for 45 min before being cooled again to -350C. The reaction mixture was then added dropwise to

the cold [Rh(COD)Cl]2 suspension, which was then allowed to warm to room temperature for 1 h

while stirring. The solvent was removed in vacuo and the residue was triturated with Et20 (2x3

mL) and pentane (2x3 mL). The residue was taken up in pentanes and filtered, washed with

Et20, and extracted into benzene. A yellow/orange solid was obtained upon solvent removal.

The solid material consists of -33% 3-7-COD and 67% 3-8. The mixture obtained prevented

meaningful assignment of NMR spectral signals. To remedy this problem the analogous 3-7-

NBD was synthesized in hopes of generating a larger percentage of the dinuclear species.

Synthesis of3-7-NBD: Dibenzimidazolium salt 3-4 (53 mg, 0.07 mmol), KN(TMS)2 (28 mg,

0.14 mmol), and [Rh(NBD)2]BF4 (60 mg, 0.16 mmol) were weighed into separate 20 mL vials

and suspended in 3 mL dry THF. The reagents were cooled to -35 C and KN(TMS)2 was added

dropwise to the salt suspension, stirred at room temperature for 45 min, and cooled again to -35

C. The reaction mixture was then added dropwise to the cold [Rh(NBD)2]BF4 suspension and

allowed to warm while stirring at room temperature for 1 h. The solvent was removed in vacuo

and the residue was triturated with Et20 (2x3 mL) and pentane (2x3 mL). The residue was then

taken up in pentanes and filtered, washed with Et20, and extracted with benzene. A

yellow/orange precipitate (41 mg) was produced upon solvent removal which consisted of 48%

3-7-COD and 52% 3-8-NBD. H NMR (300 MHz, C6D6) 6 ppm: 8.09 (d, JHH = 7.4 Hz, 2ArH),









7.80 (2 H, s), 7.04 7.10 (m, 2ArH), 6.63 6.83 (m, 10ArH), 6.49 6.56 (m, 2ArH), 5.98 (s, 2

bridge H), 5.70 (s, bridgehead H), 5.25 (t, JHH = 4.0 Hz, 2NBD-HC=CH), 4.81 (t, JHH = 4.0 Hz,

2NBD-HC=CH), 4.41(m, 2NBD-HC=CH), 3.62 (m, 2NBD-HC=CH), 3.56 (br s, 6 CH3), 3.04

(m, 2NBD-CHCHCH), 1.52 (m, 2NBD-CHCHCH), 0.74 (d, JHH = 8.5 Hz, 2NBD-HCH), 0.60

(d, JHH = 8.2 Hz, NBD-HCH). The molecular structure of 3-7-COD as determined by X-ray

crystallography is displayed in Figure 3-9, crystals were grown by diffusion of pentane into a

methylene chloride solution containing the compound and THF.

3.2.8 Synthesis of the Rhodium(I) Trans-9,10-Dihydro-9,10-Ethanoanthracene-9,10-
bis(1-Methylbenzimidazolidine-2-Ylidene) Cyclooctadiene Iodide, [(DEA-
MBY)Rh(COD)]I (3-8)

Dibenzimidazolium salt 3-4 (100 mg, 0.14 mmol) was suspended in 5 mL THF and

stirred overnight. At -35 C, KN(TMS)2 (53 mg, 0.26 mmol) in 3 mL THF was added dropwise

to the salt suspension and allowed to warm to room temperature and stir for 1 h. After cooling

the solution to -35 OC, [Rh(COD)Cl]2 (34 mg, 0.07 mmol) in 3 mL THF was then added

dropwise to the reaction and allowed to stir for 1 h at room temperature. The reaction mixture

was allowed to stir at room temperature overnight and the resulting solid was filtered, washed

with Et20 and extracted with CHC13 to provide [(DEA-MBY)Rh(COD)]I 3-8 as a yellow

powder; yield 59 mg (53%). 1HNMR (500 MHz, CDC13) 6 ppm: 9.26 (d, J 10.0 Hz, 16), 7.81

(d, J= 7.0 Hz, 11), 7.72 (d, J= 7.1 Hz, 8), 7.63 (d, J = 7.3 Hz, 5), 7.50-7.52 (m, 10, 18, 21), 7.44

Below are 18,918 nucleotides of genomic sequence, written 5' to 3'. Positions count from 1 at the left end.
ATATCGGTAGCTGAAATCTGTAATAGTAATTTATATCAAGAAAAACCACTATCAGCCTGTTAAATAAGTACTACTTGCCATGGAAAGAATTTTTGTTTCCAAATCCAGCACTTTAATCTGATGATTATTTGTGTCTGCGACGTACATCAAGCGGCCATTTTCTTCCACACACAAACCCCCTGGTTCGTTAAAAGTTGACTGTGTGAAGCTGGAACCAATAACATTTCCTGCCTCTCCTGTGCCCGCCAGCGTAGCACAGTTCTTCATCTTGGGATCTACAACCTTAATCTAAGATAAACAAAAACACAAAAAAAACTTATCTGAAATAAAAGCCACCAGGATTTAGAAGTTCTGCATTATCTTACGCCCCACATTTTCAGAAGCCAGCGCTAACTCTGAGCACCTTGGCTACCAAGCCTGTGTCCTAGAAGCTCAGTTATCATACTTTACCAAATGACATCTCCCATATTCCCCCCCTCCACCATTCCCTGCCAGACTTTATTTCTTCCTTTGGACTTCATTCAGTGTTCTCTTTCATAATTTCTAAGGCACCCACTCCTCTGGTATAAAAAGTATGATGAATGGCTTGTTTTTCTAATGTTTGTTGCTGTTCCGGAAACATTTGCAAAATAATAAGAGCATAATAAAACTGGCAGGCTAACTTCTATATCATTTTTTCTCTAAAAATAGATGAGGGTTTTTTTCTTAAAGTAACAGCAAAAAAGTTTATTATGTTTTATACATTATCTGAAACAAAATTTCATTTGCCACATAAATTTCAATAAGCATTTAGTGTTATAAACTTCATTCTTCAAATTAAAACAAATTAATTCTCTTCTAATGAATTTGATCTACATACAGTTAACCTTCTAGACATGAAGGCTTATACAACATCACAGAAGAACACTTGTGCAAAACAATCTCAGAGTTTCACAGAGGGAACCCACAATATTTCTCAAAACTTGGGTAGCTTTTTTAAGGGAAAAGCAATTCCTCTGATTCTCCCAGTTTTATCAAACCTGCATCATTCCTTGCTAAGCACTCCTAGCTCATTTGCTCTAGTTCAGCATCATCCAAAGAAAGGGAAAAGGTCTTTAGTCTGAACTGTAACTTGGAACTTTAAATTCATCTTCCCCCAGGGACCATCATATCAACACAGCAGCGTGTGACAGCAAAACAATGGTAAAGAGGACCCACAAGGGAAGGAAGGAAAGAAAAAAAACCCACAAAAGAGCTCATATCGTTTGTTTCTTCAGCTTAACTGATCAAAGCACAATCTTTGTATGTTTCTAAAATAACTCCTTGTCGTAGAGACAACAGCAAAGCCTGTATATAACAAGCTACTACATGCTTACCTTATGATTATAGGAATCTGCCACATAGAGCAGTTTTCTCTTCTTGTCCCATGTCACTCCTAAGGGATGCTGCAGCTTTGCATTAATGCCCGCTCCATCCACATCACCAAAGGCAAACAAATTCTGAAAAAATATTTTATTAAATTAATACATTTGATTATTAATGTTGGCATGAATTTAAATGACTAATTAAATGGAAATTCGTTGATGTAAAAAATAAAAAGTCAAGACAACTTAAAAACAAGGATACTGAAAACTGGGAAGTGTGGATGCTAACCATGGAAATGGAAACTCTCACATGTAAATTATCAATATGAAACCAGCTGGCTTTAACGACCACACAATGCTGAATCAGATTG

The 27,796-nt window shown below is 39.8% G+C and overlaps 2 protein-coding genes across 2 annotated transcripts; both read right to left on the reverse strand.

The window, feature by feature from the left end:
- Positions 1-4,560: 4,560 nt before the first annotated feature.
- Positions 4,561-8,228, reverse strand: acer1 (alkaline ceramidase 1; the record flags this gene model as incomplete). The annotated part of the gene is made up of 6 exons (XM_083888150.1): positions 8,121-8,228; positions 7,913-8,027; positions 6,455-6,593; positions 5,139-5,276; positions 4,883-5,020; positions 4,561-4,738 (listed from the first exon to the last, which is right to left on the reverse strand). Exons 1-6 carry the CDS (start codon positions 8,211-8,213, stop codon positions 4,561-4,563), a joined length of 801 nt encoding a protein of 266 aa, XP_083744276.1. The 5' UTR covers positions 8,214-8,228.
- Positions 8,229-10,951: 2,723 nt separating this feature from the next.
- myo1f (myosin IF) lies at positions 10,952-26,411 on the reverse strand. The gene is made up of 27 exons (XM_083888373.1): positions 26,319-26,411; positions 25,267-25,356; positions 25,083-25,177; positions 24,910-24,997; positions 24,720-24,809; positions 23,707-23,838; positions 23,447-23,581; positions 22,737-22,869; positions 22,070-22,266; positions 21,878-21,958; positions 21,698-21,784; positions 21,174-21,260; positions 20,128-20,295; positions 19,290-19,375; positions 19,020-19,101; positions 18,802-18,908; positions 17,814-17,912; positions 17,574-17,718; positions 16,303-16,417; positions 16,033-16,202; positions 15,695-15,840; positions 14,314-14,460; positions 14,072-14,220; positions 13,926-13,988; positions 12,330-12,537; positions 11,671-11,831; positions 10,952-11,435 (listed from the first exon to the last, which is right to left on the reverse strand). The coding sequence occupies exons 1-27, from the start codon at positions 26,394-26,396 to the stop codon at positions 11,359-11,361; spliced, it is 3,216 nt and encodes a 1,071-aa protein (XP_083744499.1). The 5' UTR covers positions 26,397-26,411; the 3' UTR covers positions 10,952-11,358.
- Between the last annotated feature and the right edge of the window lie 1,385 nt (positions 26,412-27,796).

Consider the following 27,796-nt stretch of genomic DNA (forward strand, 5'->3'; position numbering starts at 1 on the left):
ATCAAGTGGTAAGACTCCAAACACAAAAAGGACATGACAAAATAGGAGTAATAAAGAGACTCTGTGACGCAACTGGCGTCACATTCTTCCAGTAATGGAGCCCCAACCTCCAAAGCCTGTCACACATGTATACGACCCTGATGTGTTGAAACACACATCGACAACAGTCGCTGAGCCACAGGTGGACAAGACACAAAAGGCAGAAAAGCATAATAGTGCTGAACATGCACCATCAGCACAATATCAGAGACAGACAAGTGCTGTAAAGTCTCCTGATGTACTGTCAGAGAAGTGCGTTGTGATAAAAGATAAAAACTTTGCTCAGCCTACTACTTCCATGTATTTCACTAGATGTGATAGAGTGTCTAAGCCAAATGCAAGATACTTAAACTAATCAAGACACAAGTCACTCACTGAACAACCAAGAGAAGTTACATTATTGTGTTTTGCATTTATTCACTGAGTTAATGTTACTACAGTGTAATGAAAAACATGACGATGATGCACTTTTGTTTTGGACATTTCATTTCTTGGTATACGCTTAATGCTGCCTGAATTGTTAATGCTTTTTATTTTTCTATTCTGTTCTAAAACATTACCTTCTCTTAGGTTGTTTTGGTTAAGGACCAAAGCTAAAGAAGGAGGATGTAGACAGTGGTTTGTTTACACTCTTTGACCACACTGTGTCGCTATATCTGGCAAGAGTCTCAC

(m, 9), 7.38 (m, 18 & 19), 7.32 (m, 2, 4, 29), 7.20 (m, 3 & 28), 7.04 (m, 27), 6.95 (d, J=8.2 Hz,

26), 5.19 (s, 14), 5.16 (s, 13), 5.13 (m, 39), 4.55 (m, 38), 4.45 (s, 24 CH3), 4.36 (dd, J= 9.9, J=

0.7 Hz, 15), 4.29 (m, 34), 3.95 (s, 32 CH3), 3.83 (m, 35), 2.72 (m, 33 & 40), 2.30 (m, 33 ), 2.23

(m, 37 CH2), 2.16 (m, 40), 1.74 (m, 36), 1.31 (m, 36). 13C NMR (75.3 MHz, CD3C1) 6 ppm:

193.6 (d, JRhc= 54.1 Hz, 31),191.4 (d, JRhc= 52.4 Hz, 23), 146.6 (s, 6), 144.1 (s, 7), 138.4 (s,









12), 136.6 (s, 30), 136.0 (s, 22), 135.7 (s, 1), 131.6 (s, 25), 128.3 (s, 10), 128.1 (s, 9), 127.7 (s, 4),

127.6 (s, 2), 127.4 (s, 3), 127.0 (s, 11), 124.6 (s, 19), 124.4 (s, 20), 124.1 (s, 8), 123.9 (s, 27),

123.6 (s, 28), 122.2 (s, 5), 111.6 (s, 21), 111.5 (s, 29), 111.4 (s, 26), 110.5 (s, 18), 94.2 (d, JRh =

8.3 Hz, 35), 91.7 (d, JRh = 7.7 Hz, 39), 90.9 (d, JRc = 7.2 Hz, 34), 90.1 (d, JRh = 7.7 Hz, 38),

65.9 (s, 16), 62.3 (s, 15), 49.2 (s, 13), 48.1 (s, 14 ), 39.6 (s, 24), 35.7 (s, 32), 30.9 (s, 37), 30.7 (s,

33), 30.6 (s, 40), 29.8 (s, 36). Numbering correlates to X-ray Crystal structure (Figure 3-10).

Anal. Calc. for C40H38N4IRh plus one molecule CH2C12: C, 55.36%; H, 4.53%; N, 6.30%.

Found: C, 55.06%; H, 4.56%; N, 6.17%. The molecular structure of 3-8 as determined by X-ray

crystallography is displayed in Figure 3-10, crystals were grown by diffusion of ether into a

methylene chloride solution containing the compound. The equilibrium geometry of 3-8 as

calculated by ground-state geometry optimization calculations using the hybrid density

functional B3LYP156 with the LANL2DZ157-160 basis set utilizing effective core potentials (ECP)

for the core rhodium electrons is displayed in Figure 3-11. All calculations reported in this

manuscript were done using the Gaussian161 program.

3.2.9 Synthesis of Rhodium(I) Trans-9,10-Dihydro-9,10-Ethanoanthracene-9,10-bis(1-
Methylimidazolidine-2-Ylidene Cyclooctadiene Iodide, [(DEA-MY)Rh(COD)]I (3-9)

Diimidazolium salt 3-3 (100 mg, 0.16 mmol) was suspended in 3 mL dry THF and stirred

overnight. At -350C, KN(TMS)2 (61 mg, 0.31 mmol) in 3 mL of dry THF was added dropwise

to the salt suspension and allowed to stir at room temperature for 1.5 h. At -35 C a solution

[Rh(COD)Cl]2 (40 mg, 0.08 mmol) in 3 mL of dry THF was added dropwise to the salt

suspension and allowed to stir for 1.5 h. A precipitate formed that was filtered and washed with

Et20 to afford 3-9 as a yellow powder; yield 99 mg (87%). 1H NMR (300 MHz, CDCl3) 6 ppm:

8.23 (dd, J= 7.5, 1.0 Hz, H16), 7.84 (d, J= 1.7 Hz, NCH=CHN), 7.74 (dd, J= 6.4, 1.8 Hz,